As Charlie, L.I.P. Service’s Artistic Director Jason Leyva dons the infamous 600 pound “fat suit” and gives an extraordinary performance as a man encumbered by his own grotesque body but graced with personal enlightenment so deeply felt, so pervasive, it blesses all he comes into contact with and inspires hope. It’s excruciating to watch his physical suffering, so vividly portrayed in minute detail by Leyva, yet joyful, as well, when it becomes obvious how Charlie impacts the others and how he welcomes without fear his impending death. Most arresting scene, for this critic, occurs when Charlie’s ex-wife Mary (Leslie Boren) stalks in to confront him, seething with rage. Mary enters ready to decimate him, eyes shooting fire; it seems miraculous that the two characters can follow a natural arc across the scene to achieve a moment of pure love and gentle intimacy. Boren matches Leyva in nuance and intensity; they inhabit the characters and illuminate the soaring script with a grounded reality that leaves an unforgettable impression of simple, honest love and blessed acceptance. Without a doubt the toughest relationship to negotiate and find peace with for Charlie is the one with his estranged teen daughter Ellie. Ellie’s rage against life and herself verges on psychosis. She’s utterly out of control. It would be easy to have an actor portray her with tantrums and stereotypical, hysterical overacting. When FunHouse Theatre veteran Taylor Donnelson enters, as directed by Danny Machietto, she embodies an almost benumbed loathing that seeps out in fits and starts, snarled between tightly clenched teeth and fists. She rebuffs Charlie’s persuasive attempts to reach through her white rage armor with the determined, easy control of a long-practiced stage artist, not a high school senior in her first “pro” show. Ellie bears a weary disdain tinged with predatory sarcasm across the arc of the play, particularly obvious when she manipulates the unsuspecting Mormon missionary into behavior he doesn’t want her to photograph and broadcast from her cell phone. It’s hard to pull focus from stage powerhouses like Leyva or R. Andrew Aguilar (playing the Mormon), but Donnelson sinks in her claws as Ellie and makes it happen as directed and scripted. Another coup for FunHouse Theatre graduates.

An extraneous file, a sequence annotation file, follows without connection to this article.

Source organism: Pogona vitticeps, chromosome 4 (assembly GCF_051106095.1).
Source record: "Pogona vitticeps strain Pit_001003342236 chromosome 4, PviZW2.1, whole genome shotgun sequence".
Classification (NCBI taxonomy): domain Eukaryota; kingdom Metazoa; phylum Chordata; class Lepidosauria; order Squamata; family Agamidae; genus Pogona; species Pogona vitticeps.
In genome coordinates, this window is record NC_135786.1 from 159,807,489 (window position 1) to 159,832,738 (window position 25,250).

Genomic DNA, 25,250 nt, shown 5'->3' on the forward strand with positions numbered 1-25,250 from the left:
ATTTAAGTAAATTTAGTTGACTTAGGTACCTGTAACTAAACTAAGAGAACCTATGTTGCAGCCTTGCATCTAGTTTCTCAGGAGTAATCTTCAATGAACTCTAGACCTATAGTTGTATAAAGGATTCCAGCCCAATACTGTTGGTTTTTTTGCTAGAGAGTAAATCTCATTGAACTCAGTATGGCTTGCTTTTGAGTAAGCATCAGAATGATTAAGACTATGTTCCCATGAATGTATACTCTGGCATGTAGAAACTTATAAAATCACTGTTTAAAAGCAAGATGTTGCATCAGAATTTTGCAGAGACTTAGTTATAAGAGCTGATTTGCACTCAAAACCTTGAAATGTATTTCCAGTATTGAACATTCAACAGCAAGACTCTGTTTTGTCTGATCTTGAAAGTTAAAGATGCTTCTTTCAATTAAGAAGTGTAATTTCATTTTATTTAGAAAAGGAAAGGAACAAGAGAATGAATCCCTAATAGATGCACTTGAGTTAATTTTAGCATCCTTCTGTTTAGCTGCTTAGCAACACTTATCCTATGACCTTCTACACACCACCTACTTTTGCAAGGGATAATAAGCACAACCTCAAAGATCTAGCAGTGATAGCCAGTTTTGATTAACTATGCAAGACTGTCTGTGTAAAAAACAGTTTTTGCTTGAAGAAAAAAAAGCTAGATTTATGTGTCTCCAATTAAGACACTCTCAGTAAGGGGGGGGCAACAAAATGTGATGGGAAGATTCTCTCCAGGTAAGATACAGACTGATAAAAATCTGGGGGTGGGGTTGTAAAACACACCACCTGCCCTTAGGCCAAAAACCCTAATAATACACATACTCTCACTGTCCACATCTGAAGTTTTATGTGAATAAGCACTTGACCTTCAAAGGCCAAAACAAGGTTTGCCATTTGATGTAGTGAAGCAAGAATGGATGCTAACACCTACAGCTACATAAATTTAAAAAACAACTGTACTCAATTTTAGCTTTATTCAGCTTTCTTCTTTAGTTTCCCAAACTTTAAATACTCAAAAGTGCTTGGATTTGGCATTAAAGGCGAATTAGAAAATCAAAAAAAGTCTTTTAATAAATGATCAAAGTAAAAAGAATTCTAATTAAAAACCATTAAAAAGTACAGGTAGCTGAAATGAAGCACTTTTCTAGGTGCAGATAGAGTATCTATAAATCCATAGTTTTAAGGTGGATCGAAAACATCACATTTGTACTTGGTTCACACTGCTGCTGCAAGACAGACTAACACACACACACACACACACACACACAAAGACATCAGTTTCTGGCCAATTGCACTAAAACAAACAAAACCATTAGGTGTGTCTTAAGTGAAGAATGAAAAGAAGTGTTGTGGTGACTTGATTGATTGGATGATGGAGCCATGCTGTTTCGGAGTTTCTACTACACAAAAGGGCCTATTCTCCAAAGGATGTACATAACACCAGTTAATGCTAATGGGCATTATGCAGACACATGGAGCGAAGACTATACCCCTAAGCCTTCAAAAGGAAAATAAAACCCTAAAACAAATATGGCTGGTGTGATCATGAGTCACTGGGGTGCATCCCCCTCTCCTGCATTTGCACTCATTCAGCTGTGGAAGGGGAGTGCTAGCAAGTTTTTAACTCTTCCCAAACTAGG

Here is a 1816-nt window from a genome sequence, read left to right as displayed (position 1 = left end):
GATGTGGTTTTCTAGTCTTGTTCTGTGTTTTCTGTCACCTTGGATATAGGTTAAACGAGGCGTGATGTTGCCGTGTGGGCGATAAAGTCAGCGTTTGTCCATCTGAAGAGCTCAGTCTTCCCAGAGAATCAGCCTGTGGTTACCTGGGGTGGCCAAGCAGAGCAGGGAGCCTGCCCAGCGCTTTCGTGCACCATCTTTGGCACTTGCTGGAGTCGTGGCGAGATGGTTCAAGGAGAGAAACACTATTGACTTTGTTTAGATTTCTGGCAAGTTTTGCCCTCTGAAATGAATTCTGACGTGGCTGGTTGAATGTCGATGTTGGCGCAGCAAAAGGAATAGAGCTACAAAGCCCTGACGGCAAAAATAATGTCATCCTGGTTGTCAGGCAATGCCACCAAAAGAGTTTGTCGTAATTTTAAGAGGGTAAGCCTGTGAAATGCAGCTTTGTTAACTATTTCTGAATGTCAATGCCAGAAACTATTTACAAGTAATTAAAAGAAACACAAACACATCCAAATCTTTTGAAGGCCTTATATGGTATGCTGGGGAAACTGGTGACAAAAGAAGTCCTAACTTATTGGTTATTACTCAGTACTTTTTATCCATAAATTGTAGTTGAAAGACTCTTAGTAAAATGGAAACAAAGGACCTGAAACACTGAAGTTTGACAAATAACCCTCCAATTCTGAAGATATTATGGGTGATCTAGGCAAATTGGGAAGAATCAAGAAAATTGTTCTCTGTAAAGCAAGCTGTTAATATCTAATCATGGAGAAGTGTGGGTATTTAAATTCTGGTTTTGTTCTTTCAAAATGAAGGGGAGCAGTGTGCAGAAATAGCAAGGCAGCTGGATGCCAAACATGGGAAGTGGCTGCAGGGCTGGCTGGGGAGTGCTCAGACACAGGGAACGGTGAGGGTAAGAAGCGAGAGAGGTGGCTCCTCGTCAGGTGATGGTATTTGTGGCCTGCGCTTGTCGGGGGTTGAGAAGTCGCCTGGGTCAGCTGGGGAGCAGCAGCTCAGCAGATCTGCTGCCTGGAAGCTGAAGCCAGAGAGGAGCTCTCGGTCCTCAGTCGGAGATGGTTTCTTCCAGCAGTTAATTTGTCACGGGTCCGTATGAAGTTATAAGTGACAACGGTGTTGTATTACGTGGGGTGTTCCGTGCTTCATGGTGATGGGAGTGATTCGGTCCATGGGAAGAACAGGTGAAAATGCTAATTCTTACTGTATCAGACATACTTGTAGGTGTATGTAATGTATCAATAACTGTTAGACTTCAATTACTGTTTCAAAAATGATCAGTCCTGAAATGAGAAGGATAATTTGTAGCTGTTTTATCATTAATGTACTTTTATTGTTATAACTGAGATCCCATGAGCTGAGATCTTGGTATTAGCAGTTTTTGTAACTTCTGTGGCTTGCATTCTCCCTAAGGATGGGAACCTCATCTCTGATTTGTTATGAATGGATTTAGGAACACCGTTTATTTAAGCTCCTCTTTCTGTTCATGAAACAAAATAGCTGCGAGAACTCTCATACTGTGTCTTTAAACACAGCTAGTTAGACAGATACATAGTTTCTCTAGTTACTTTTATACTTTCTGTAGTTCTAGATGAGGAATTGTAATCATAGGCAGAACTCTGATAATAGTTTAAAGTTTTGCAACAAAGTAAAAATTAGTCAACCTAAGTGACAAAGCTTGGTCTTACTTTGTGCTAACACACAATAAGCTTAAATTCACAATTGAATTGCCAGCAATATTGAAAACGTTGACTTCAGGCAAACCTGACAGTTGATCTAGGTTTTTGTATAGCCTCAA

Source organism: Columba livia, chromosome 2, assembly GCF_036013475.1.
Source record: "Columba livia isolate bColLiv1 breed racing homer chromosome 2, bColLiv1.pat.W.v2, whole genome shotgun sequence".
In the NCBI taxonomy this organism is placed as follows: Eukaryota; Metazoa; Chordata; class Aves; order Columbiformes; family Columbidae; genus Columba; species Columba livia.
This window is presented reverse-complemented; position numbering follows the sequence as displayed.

A few performance issues bothered me opening night, notable but not marring the overall sterling impression of the production. Pacing was slow, with more black out time between scenes than seemed necessary. Some directorial choices distracted: a bike helmet brought in a
at a first entrance but puzzlingly not touched or removed after; an actor blocked to upstage themselves in an early expository scene with face not visible to the audience. It’s a challenge to imagine R. Andrew Aguilar as an insecure 19-year-old hot head with a sketchy past as costumed and directed. With his commanding presence and mature, measured demeanor, and attired in long-sleeved man’s business dress shirt and tie, his Elder Thomas seems more well into his thirties than a teen-ager. A strong performer whatever the age, Aguilar conveys the genuine loneliness and idealistic hopefulness that draws Elder Thomas to Charlie with gentle, truthful poignancy. His hard-edged final exit adds unexpectedly resonant dramatic impact to the performance. Amy Cave ably projects heartfelt warmth as Charlie’s nurse and enabling close friend Liz throughout but shows little energized transformation in her final revelation scene. Opening night it felt almost like an afterthought. When all is said and done, these quibbles pale in comparison to the soulful performance Jason Leyva gives as the dying man full of love and hope. It’s a winner of a performance in an exquisitely beautiful play. None of it for the faint of heart.